SS3H2 The student will discuss the lives of Americans who expanded people’s
rights and freedoms in a democracy.
Students specifically learn about Mary McLeod Bethune, Frederick Douglas, and Thurgood Marshall. When these students get to 5th grade, they will spend a larger amount of time studying the civil rights movement, but I thought this would be a good time to explore some text that connected with their current understanding of civil rights.
Students spent a small amount of time sharing what they currently understand about segregation and civil rights. They brought up things like drinking from separate fountains, riding in the back of the bus, and holding boycotts of the transportation system.
Then, we read Freedom Summer by Deborah Wiles. Students immediately noticed the connections to their own understanding of segregation as the 2 main characters could not do the same things together. They were shocked when they got to the part in the story where the two boys couldn’t go to the pool because it was closed and filled in with asphalt. The students used words like unfair, lunatics, and furious when describing their feelings and the idea of closing things rather than follow the law.
After discussing the book, I showed them how some artists and poets use text that they find in the world and turn it into something new. Austin Kleon, in Austin Texas, is one of these writers and artists. We looked at a few of his poems called “blackout poems”. He takes pages from newspapers or other texts and blacks out all of the words on the page except for the words in the poem.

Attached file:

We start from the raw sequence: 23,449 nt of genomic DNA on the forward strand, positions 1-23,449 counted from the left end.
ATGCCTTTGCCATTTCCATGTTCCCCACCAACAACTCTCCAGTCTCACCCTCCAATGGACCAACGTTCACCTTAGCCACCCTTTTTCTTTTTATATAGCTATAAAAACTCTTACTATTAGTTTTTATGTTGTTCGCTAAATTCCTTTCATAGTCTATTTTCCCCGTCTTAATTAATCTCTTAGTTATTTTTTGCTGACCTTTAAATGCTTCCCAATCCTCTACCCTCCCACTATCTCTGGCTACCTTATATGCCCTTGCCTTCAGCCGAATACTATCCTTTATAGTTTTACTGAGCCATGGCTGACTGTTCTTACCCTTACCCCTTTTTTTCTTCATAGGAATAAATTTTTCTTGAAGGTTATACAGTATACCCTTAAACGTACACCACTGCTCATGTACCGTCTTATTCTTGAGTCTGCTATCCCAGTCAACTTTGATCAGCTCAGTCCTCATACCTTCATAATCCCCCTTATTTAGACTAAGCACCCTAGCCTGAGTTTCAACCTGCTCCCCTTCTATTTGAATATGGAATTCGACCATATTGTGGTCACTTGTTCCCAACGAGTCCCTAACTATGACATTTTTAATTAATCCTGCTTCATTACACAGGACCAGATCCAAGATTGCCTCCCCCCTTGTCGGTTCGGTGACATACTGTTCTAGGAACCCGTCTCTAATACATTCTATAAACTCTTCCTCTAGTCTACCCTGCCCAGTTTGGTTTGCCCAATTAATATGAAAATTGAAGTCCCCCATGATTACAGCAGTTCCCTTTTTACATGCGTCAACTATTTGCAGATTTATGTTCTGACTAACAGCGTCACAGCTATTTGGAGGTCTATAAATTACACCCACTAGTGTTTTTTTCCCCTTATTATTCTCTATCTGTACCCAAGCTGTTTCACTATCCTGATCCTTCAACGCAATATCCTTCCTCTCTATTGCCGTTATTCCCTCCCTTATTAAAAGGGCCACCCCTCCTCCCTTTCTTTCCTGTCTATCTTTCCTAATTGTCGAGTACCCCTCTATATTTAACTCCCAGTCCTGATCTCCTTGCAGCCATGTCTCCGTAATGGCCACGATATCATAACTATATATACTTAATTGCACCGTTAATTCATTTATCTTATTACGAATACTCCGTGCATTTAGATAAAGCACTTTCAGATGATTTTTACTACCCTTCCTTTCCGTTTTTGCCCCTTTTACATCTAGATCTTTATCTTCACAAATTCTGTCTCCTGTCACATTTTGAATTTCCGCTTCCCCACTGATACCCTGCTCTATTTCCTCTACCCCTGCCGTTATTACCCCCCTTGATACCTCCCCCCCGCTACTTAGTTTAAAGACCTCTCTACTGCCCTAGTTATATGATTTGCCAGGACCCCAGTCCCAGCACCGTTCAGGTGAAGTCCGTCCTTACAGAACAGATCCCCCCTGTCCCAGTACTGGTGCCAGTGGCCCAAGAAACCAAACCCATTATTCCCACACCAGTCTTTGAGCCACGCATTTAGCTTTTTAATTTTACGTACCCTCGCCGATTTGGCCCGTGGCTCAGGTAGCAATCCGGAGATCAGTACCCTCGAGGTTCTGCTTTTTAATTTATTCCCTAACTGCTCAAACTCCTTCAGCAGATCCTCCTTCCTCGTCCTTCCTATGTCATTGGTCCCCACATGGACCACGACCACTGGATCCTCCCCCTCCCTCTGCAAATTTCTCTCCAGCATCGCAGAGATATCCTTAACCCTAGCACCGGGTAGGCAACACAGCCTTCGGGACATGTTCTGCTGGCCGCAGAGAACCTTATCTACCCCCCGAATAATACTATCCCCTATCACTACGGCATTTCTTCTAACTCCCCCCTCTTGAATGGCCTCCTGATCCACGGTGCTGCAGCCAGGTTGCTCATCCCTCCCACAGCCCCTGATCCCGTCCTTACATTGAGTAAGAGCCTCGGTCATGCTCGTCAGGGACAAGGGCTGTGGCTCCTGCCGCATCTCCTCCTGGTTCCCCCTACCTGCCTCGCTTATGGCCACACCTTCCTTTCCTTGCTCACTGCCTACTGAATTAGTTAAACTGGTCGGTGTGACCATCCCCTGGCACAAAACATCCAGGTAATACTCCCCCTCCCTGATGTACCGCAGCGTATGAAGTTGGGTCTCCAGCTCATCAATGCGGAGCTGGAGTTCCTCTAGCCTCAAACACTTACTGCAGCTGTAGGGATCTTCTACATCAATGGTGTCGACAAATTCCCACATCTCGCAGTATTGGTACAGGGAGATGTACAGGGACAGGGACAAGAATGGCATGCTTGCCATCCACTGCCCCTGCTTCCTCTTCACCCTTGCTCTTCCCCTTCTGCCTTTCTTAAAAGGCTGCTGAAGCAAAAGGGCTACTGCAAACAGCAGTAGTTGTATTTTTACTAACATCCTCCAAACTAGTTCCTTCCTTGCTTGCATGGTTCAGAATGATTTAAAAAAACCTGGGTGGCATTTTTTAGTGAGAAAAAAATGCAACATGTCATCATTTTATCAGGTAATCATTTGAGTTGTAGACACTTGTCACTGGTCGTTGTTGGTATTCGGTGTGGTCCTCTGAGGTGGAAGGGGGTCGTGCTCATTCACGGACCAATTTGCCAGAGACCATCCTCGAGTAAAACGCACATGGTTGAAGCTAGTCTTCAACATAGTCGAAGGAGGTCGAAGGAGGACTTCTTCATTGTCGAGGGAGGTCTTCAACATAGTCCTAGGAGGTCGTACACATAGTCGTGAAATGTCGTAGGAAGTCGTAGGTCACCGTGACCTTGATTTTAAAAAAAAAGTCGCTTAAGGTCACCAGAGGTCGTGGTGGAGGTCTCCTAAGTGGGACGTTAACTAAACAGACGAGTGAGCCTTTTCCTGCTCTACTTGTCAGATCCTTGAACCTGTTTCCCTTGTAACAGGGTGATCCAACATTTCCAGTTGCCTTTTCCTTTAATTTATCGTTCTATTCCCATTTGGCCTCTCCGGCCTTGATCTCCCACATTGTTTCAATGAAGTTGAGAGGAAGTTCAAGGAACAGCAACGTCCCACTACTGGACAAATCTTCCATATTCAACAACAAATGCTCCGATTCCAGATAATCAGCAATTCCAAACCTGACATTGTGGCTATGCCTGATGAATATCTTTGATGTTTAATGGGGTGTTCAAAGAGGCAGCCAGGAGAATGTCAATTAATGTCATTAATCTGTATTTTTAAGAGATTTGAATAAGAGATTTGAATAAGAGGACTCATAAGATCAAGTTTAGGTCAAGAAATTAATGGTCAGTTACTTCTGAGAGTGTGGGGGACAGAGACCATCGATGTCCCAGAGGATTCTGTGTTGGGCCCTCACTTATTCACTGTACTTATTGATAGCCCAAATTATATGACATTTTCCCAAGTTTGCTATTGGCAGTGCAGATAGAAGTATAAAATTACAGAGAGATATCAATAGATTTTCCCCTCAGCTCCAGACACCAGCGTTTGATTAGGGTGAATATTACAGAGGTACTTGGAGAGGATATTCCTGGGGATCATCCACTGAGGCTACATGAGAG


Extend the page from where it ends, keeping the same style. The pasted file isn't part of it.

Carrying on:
I gave the students one of three pages from Freedom Summer. They spent time looking for words that stood out to them as a possible poem. When they decided on the words of their poem, they circled them or drew boxes around them with a black marker. Next, they used that same marker to blackout the rest of the words on the page.
It was interesting to see how students interpreted the exact same page in a different way.
We had students share their poems at the end, and it gave us a new understanding of what stood out on the page and in the story for students. It was as if the poem helped us to look more closely at the meaning that we might all take from the text. As usual, this was more difficult for some students than others, but we noticed that this kind of poetry did take away the barrier of spelling or deciding what to write. We could instead focus on the meaning of the words on the page and use those words to interpret the story as a poem.
Here are a few of the poems that students created.